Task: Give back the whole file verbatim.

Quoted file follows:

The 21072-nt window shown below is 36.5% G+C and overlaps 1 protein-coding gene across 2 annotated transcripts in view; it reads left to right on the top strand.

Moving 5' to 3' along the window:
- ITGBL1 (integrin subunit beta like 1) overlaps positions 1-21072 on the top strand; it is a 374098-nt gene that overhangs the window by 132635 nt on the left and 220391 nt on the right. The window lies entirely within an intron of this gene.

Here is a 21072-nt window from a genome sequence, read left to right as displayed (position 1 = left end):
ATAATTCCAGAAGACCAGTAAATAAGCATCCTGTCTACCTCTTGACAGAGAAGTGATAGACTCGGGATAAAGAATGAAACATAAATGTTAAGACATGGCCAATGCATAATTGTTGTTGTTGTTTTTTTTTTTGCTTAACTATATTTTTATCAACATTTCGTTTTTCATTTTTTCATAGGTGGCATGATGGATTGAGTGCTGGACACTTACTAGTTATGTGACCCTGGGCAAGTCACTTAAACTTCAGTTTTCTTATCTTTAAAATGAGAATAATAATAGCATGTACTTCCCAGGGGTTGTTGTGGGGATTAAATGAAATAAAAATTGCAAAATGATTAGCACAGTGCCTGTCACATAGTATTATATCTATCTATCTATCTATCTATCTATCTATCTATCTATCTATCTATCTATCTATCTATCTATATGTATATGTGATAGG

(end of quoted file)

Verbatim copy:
The 21072-nt window shown below is 36.5% G+C and overlaps 1 protein-coding gene across 2 annotated transcripts in view; it reads left to right on the top strand.

Moving 5' to 3' along the window:
- ITGBL1 (integrin subunit beta like 1) overlaps positions 1-21072 on the top strand; it is a 374098-nt gene that overhangs the window by 132635 nt on the left and 220391 nt on the right. The window lies entirely within an intron of this gene.

Here is a 21072-nt window from a genome sequence, read left to right as displayed (position 1 = left end):
ATAATTCCAGAAGACCAGTAAATAAGCATCCTGTCTACCTCTTGACAGAGAAGTGATAGACTCGGGATAAAGAATGAAACATAAATGTTAAGACATGGCCAATGCATAATTGTTGTTGTTGTTTTTTTTTTTGCTTAACTATATTTTTATCAACATTTCGTTTTTCATTTTTTCATAGGTGGCATGATGGATTGAGTGCTGGACACTTACTAGTTATGTGACCCTGGGCAAGTCACTTAAACTTCAGTTTTCTTATCTTTAAAATGAGAATAATAATAGCATGTACTTCCCAGGGGTTGTTGTGGGGATTAAATGAAATAAAAATTGCAAAATGATTAGCACAGTGCCTGTCACATAGTATTATATCTATCTATCTATCTATCTATCTATCTATCTATCTATCTATCTATCTATCTATCTATCTATATGTATATGTGATAGG